DVINE LIVING: A new lawn can increase the value of your home

DVINE LIVING: A new lawn can increase the value of your home

myhomeTURF has graced your screens on the new DIY series – DVine Living – hosted by former “The Block” favourite Dale Vine.

Over four weeks, the myhomeTURF team and Dale, himself a landscaper, designed and assisted in delivering a five-minute TV segment outlining the whole DIY lawn process from start to finish at four different Melbourne locations.

Job 2 is a house  where homeowner Aaron (pictured above right) offers a great challenge to Dale and the team with ‘spicing’ up the look of his home with new lawn to increase it’s overall value.

Job 2: Replacing existing lawn with new turf to improve the value of a home.

Job 2 explains how Dale works homeowner with Aaron (pictured above right) an eye-catching new lawn improves the overall presentation and value of a Melbourne home – making it “immensely” more sellable.

Dale Vine was onsite at Box Hill North in Melbourne, with the team from myhomeTURF, where he planned to help a couple who were keen to improve the overall presentation and value of their home.

The post war weather board home is very typical of many from this period in Melbourne built during the late 1940s and 50s.

It’s a well-documented fact that adding a new lawn is one of the smartest ways to increase the appeal and therefore the value of your home.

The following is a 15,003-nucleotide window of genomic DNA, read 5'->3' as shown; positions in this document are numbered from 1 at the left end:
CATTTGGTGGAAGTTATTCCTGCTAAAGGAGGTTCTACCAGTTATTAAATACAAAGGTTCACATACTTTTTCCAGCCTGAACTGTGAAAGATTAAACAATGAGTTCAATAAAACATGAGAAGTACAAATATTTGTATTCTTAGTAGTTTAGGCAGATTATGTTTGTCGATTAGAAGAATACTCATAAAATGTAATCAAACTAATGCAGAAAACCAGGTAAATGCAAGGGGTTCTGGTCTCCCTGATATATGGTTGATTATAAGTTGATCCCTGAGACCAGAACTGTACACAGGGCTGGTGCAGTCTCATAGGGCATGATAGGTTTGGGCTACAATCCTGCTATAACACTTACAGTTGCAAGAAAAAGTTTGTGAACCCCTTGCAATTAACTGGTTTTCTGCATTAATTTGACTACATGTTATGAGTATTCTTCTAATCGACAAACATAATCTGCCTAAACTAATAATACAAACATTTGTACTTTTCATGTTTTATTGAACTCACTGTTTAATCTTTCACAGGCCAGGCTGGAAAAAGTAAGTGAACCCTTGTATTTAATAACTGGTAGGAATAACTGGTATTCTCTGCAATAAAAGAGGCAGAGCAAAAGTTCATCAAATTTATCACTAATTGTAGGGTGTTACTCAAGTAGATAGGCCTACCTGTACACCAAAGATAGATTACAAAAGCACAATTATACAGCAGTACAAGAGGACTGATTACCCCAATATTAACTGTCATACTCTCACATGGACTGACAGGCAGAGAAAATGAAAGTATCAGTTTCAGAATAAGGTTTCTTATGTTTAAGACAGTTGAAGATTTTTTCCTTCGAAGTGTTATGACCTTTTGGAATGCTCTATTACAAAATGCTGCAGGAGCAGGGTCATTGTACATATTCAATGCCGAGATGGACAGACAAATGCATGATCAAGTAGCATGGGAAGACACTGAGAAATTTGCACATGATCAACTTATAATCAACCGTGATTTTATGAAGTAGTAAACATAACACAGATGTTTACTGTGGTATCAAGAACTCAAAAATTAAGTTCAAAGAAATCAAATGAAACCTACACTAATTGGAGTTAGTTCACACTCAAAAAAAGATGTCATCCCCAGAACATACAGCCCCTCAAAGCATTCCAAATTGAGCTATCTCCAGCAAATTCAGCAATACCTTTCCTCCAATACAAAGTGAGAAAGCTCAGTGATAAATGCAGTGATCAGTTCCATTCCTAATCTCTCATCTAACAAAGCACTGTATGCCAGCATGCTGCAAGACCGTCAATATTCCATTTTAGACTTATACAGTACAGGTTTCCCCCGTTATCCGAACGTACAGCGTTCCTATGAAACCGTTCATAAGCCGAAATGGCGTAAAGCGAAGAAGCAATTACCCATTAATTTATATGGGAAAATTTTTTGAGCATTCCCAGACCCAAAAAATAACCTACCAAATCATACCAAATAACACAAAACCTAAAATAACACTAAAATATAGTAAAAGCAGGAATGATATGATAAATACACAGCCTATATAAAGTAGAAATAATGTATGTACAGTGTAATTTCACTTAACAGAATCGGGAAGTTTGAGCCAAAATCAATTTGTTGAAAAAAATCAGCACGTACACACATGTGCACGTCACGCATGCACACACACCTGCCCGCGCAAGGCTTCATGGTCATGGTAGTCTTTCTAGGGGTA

According to real estate agents turf makes the house immensely more sellable.

Getting started

Two weeks ago Aaron and Helen – the homeowners – completed the first step which is to completely spray out all the old grass and weeds.

It is then a matter of getting rid of the top old lawn layer and preparing the soil for the new turf.

For this we have hired a Sod Cutter and a Rotary Hoe.

A Sod Cutter is the easiest way for DIY homeowners to effectively remove the old grass and weed matter.

“It’s going to also help us level the site in preparation for the new lawn,” Dale explained.

The Rotary Hoe will break-up the subsoil allowing us to aerate and decompact the area.

“This is before putting down some new topsoil to lay the turf on,” he added.

“For topsoil I recommend a good lawn mix which is something all garden centres can supply as turf underlay.

“We’ll also add gypsum which helps improve the soil structure and aid water penetration.”

Dale applied an Under Turf Starter Fertiliser and Water Crystals to help the soil retain any water and provide the necessary nutrients for the roots to grow into.

Under Turf Starter Fertiliser comes in 2 handy sizes 900gm for the smaller yard or 4kg for a more sizeable area.

You are then ready to lay your new lawn!

Why the homeowner chose myhomeTURF

According to homeowner Aaron: “We chose a myhomeTURF variety because we have a family of two active boys and a dog Pepper, so we needed something that was hard wearing, low maintenance and looked good as well as added value to our home.

When we first brought this house it was the new lawn in the backyard that really sold it to us!

We really haven’t touched the front lawn and we think it is time to start doing some renovations.